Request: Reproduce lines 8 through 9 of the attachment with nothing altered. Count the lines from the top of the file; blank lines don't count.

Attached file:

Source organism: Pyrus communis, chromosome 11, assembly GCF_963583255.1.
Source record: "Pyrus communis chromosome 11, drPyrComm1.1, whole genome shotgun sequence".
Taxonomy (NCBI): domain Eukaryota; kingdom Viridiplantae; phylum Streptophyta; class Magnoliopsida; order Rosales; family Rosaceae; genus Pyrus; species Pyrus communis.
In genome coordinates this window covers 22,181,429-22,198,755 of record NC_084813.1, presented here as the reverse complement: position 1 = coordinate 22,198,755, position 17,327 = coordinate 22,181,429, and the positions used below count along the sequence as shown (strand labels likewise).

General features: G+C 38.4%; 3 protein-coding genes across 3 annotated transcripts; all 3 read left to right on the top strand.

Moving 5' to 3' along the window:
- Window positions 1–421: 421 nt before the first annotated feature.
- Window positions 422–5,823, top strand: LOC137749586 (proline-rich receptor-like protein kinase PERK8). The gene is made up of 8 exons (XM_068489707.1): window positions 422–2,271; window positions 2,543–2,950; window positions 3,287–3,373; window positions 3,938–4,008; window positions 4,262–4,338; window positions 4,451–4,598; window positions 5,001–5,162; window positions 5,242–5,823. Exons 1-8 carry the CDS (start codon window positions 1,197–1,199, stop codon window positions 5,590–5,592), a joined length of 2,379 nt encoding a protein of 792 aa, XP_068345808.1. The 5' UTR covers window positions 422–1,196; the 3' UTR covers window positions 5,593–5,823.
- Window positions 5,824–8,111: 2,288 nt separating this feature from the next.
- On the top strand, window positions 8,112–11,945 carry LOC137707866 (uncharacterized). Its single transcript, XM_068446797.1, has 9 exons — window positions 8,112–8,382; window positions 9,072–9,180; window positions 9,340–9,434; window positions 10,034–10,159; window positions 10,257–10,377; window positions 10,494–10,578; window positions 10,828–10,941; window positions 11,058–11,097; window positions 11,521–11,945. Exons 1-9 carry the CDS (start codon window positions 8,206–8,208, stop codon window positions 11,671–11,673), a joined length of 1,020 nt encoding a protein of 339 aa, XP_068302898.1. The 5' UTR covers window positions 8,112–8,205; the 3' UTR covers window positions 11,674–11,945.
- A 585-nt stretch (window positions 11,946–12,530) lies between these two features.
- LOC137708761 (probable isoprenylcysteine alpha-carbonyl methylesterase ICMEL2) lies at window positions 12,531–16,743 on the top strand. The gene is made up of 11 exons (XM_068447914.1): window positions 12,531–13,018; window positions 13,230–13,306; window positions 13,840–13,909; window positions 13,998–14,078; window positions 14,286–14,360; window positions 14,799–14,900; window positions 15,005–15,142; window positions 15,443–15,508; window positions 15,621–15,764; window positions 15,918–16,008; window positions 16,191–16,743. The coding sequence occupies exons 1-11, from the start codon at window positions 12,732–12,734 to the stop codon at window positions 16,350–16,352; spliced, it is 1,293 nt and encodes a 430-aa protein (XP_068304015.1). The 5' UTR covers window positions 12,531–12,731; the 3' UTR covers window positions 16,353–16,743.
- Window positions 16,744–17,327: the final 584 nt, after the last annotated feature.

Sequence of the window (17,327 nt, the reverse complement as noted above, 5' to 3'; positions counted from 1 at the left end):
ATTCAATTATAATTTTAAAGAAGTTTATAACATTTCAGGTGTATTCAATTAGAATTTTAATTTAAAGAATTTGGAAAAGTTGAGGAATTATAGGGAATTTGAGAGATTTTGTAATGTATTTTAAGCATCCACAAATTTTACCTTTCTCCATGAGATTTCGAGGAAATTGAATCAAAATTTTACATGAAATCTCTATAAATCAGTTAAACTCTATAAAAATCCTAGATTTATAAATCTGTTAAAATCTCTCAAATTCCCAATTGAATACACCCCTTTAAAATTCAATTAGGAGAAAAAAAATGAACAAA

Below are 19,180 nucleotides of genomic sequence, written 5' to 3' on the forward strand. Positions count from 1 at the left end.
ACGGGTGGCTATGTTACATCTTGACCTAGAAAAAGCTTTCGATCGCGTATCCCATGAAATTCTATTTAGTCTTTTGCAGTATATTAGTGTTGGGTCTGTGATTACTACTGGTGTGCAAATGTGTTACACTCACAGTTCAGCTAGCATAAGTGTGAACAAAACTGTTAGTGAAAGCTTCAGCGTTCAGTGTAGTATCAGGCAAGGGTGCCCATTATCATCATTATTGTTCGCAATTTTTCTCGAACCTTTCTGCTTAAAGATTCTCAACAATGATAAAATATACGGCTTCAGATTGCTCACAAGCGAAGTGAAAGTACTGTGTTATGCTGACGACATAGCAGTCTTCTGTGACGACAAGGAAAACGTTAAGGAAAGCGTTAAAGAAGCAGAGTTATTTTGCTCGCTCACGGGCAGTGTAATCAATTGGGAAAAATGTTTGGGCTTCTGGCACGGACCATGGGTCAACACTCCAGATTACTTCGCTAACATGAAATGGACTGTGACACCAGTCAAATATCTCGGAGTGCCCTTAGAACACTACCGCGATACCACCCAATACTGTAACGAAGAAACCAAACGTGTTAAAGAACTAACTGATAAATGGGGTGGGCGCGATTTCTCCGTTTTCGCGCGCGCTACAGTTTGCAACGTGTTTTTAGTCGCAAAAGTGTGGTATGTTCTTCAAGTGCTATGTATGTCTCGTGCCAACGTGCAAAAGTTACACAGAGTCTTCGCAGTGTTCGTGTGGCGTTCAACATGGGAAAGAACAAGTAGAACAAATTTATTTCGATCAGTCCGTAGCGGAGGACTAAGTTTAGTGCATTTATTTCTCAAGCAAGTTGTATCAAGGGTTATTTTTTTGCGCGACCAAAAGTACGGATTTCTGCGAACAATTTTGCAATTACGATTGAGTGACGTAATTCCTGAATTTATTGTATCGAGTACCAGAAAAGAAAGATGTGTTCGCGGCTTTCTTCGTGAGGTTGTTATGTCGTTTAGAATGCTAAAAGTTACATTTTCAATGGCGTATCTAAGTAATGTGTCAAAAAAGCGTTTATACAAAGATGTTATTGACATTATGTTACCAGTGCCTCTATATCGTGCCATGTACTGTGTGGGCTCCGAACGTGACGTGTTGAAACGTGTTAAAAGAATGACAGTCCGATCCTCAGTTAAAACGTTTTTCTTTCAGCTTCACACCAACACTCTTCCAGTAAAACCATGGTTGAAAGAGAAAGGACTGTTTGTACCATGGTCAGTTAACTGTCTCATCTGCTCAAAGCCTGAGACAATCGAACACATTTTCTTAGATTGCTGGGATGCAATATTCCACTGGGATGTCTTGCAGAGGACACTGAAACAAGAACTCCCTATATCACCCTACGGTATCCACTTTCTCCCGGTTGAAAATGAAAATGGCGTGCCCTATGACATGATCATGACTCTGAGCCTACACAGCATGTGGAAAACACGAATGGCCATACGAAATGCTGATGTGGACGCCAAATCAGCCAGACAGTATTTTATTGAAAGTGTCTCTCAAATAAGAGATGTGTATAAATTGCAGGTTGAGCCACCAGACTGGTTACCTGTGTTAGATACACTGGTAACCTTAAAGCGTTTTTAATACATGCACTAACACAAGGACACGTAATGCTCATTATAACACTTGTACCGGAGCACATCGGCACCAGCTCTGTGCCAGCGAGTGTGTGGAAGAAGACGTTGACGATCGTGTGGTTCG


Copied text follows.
- Window positions 422–5,823, top strand: LOC137749586 (proline-rich receptor-like protein kinase PERK8). The gene is made up of 8 exons (XM_068489707.1): window positions 422–2,271; window positions 2,543–2,950; window positions 3,287–3,373; window positions 3,938–4,008; window positions 4,262–4,338; window positions 4,451–4,598; window positions 5,001–5,162; window positions 5,242–5,823. Exons 1-8 carry the CDS (start codon window positions 1,197–1,199, stop codon window positions 5,590–5,592), a joined length of 2,379 nt encoding a protein of 792 aa, XP_068345808.1. The 5' UTR covers window positions 422–1,196; the 3' UTR covers window positions 5,593–5,823.
- Window positions 5,824–8,111: 2,288 nt separating this feature from the next.